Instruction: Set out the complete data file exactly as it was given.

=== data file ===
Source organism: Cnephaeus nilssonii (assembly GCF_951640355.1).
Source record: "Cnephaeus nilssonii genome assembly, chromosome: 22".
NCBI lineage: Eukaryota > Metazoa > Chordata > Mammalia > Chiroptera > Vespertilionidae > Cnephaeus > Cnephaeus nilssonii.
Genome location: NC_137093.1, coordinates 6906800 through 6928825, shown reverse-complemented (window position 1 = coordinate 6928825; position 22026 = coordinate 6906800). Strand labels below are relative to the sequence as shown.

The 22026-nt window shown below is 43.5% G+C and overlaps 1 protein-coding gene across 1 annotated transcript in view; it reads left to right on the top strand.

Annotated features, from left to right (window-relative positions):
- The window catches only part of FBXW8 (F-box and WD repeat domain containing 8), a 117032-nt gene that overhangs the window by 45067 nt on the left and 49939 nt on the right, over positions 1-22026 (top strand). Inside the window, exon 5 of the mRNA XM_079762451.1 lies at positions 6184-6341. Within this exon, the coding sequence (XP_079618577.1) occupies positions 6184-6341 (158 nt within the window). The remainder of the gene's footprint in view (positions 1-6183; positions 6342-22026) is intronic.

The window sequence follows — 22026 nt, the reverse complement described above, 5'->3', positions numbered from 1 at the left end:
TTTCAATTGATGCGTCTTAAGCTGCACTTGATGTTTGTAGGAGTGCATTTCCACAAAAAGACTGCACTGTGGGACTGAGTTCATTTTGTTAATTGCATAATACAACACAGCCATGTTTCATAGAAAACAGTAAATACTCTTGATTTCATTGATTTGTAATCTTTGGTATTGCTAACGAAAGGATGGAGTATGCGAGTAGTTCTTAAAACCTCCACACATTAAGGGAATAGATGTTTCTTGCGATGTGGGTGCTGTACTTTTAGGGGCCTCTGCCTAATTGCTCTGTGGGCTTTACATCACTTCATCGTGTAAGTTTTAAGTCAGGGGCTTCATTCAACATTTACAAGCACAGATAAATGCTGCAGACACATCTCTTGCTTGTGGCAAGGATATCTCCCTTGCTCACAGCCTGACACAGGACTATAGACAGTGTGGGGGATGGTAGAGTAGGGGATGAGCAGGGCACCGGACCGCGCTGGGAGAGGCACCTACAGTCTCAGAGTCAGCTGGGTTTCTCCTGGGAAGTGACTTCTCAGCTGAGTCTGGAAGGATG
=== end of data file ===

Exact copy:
Source organism: Cnephaeus nilssonii (assembly GCF_951640355.1).
Source record: "Cnephaeus nilssonii genome assembly, chromosome: 22".
NCBI lineage: Eukaryota > Metazoa > Chordata > Mammalia > Chiroptera > Vespertilionidae > Cnephaeus > Cnephaeus nilssonii.
Genome location: NC_137093.1, coordinates 6906800 through 6928825, shown reverse-complemented (window position 1 = coordinate 6928825; position 22026 = coordinate 6906800). Strand labels below are relative to the sequence as shown.

The 22026-nt window shown below is 43.5% G+C and overlaps 1 protein-coding gene across 1 annotated transcript in view; it reads left to right on the top strand.

Annotated features, from left to right (window-relative positions):
- The window catches only part of FBXW8 (F-box and WD repeat domain containing 8), a 117032-nt gene that overhangs the window by 45067 nt on the left and 49939 nt on the right, over positions 1-22026 (top strand). Inside the window, exon 5 of the mRNA XM_079762451.1 lies at positions 6184-6341. Within this exon, the coding sequence (XP_079618577.1) occupies positions 6184-6341 (158 nt within the window). The remainder of the gene's footprint in view (positions 1-6183; positions 6342-22026) is intronic.

The window sequence follows — 22026 nt, the reverse complement described above, 5'->3', positions numbered from 1 at the left end:
TTTCAATTGATGCGTCTTAAGCTGCACTTGATGTTTGTAGGAGTGCATTTCCACAAAAAGACTGCACTGTGGGACTGAGTTCATTTTGTTAATTGCATAATACAACACAGCCATGTTTCATAGAAAACAGTAAATACTCTTGATTTCATTGATTTGTAATCTTTGGTATTGCTAACGAAAGGATGGAGTATGCGAGTAGTTCTTAAAACCTCCACACATTAAGGGAATAGATGTTTCTTGCGATGTGGGTGCTGTACTTTTAGGGGCCTCTGCCTAATTGCTCTGTGGGCTTTACATCACTTCATCGTGTAAGTTTTAAGTCAGGGGCTTCATTCAACATTTACAAGCACAGATAAATGCTGCAGACACATCTCTTGCTTGTGGCAAGGATATCTCCCTTGCTCACAGCCTGACACAGGACTATAGACAGTGTGGGGGATGGTAGAGTAGGGGATGAGCAGGGCACCGGACCGCGCTGGGAGAGGCACCTACAGTCTCAGAGTCAGCTGGGTTTCTCCTGGGAAGTGACTTCTCAGCTGAGTCTGGAAGGATG